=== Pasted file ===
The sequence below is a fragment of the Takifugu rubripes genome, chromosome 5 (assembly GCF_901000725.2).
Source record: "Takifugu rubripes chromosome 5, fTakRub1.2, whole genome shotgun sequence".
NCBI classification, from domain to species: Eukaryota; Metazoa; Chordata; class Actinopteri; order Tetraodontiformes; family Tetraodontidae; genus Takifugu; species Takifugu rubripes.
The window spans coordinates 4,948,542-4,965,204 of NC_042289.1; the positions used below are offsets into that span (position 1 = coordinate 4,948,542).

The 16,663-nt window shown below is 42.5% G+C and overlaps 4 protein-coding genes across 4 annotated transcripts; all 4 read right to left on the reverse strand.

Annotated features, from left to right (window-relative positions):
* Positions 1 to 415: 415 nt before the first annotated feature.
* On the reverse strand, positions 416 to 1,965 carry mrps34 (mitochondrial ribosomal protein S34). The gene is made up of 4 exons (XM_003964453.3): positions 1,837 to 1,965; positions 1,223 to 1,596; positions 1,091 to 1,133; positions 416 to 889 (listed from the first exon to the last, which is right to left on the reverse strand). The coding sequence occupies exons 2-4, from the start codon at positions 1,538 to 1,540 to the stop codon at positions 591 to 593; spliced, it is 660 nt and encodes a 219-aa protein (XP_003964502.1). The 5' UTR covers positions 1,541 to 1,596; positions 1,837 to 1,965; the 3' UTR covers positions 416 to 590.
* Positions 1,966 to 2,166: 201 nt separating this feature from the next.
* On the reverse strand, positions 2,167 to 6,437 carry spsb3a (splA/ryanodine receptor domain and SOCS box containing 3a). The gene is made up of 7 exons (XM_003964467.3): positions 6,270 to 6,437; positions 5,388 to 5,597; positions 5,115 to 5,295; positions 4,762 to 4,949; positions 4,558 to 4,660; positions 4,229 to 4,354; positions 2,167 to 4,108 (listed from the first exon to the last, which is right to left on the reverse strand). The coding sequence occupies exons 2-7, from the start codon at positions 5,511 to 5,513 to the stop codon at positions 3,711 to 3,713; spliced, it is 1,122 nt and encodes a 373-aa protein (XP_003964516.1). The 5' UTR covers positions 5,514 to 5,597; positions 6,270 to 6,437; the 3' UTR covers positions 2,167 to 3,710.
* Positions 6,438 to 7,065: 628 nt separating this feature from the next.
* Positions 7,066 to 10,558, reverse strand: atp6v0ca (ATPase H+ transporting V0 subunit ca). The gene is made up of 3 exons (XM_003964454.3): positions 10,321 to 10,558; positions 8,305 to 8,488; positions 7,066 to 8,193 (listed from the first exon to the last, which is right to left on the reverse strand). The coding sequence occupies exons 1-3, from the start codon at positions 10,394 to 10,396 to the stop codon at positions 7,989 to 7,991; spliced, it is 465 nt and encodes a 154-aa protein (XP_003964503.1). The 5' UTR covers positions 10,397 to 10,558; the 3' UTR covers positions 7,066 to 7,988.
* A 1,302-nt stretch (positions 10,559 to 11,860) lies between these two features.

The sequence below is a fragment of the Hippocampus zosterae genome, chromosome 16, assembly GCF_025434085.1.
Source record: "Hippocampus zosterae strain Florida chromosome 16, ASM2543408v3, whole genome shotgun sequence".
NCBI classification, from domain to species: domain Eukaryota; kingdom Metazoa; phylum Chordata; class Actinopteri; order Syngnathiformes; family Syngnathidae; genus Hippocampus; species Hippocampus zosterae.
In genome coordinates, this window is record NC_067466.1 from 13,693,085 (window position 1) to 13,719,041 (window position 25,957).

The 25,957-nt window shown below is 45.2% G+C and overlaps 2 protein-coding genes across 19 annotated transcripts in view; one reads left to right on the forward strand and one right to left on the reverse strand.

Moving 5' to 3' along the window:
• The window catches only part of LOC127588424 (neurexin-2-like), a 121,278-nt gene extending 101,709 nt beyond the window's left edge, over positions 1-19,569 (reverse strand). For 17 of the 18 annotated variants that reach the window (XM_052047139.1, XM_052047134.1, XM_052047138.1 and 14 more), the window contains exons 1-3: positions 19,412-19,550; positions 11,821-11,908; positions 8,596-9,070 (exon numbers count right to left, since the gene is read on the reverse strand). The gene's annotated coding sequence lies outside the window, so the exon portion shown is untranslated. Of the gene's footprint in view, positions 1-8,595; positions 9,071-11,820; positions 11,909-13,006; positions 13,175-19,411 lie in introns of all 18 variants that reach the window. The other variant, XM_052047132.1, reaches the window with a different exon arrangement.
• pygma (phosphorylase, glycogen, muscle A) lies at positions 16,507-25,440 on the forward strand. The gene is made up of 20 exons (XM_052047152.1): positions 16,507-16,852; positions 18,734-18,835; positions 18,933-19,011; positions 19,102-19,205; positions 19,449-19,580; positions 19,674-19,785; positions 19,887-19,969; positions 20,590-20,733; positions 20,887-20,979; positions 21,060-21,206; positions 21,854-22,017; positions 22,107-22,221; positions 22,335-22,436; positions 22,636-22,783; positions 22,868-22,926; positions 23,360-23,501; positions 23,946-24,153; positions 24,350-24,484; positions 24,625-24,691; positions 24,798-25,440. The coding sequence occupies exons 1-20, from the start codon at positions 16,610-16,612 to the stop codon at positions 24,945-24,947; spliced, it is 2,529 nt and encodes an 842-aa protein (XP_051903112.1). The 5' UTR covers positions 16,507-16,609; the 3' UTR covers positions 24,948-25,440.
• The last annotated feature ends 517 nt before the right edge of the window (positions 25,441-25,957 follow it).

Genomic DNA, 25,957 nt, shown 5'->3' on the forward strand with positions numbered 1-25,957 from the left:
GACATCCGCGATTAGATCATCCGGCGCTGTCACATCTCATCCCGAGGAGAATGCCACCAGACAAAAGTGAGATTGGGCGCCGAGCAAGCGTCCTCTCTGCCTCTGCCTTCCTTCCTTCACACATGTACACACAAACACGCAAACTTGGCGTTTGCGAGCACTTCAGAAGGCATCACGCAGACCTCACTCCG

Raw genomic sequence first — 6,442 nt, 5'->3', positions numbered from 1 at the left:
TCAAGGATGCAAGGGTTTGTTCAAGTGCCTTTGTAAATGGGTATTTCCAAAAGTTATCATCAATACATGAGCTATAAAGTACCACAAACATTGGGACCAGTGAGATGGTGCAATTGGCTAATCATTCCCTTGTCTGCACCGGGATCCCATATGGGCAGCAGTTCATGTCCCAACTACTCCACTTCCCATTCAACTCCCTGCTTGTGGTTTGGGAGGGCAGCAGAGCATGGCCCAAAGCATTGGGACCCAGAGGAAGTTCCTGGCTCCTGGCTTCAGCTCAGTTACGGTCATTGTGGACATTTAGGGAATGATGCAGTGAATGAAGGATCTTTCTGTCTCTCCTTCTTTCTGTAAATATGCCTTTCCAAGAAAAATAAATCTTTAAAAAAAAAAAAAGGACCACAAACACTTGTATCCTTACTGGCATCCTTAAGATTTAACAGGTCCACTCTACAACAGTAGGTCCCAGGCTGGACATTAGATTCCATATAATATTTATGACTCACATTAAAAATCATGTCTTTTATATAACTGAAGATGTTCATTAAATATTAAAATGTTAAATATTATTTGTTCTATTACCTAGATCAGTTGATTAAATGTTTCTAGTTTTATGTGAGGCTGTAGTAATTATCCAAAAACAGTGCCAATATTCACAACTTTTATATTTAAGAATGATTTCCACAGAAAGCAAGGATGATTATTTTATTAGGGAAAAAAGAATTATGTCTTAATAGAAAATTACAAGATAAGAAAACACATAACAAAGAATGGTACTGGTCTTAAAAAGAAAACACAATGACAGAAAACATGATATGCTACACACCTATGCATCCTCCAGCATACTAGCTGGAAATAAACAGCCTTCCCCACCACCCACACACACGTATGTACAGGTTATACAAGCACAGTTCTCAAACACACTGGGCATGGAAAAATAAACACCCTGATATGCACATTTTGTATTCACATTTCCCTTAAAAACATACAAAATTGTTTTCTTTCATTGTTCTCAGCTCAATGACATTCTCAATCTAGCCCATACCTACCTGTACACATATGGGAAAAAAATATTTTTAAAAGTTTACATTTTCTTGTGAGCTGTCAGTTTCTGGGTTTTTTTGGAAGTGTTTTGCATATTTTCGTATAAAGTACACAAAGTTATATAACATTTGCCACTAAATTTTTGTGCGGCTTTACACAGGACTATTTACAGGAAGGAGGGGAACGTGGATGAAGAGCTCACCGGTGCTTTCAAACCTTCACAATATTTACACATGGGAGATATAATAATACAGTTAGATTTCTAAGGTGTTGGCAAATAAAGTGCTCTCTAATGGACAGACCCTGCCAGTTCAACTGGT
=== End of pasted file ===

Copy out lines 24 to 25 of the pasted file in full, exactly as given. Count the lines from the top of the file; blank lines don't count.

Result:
GACATCCGCGATTAGATCATCCGGCGCTGTCACATCTCATCCCGAGGAGAATGCCACCAGACAAAAGTGAGATTGGGCGCCGAGCAAGCGTCCTCTCTGCCTCTGCCTTCCTTCCTTCACACATGTACACACAAACACGCAAACTTGGCGTTTGCGAGCACTTCAGAAGGCATCACGCAGACCTCACTCCG

Raw genomic sequence first — 6,442 nt, 5'->3', positions numbered from 1 at the left: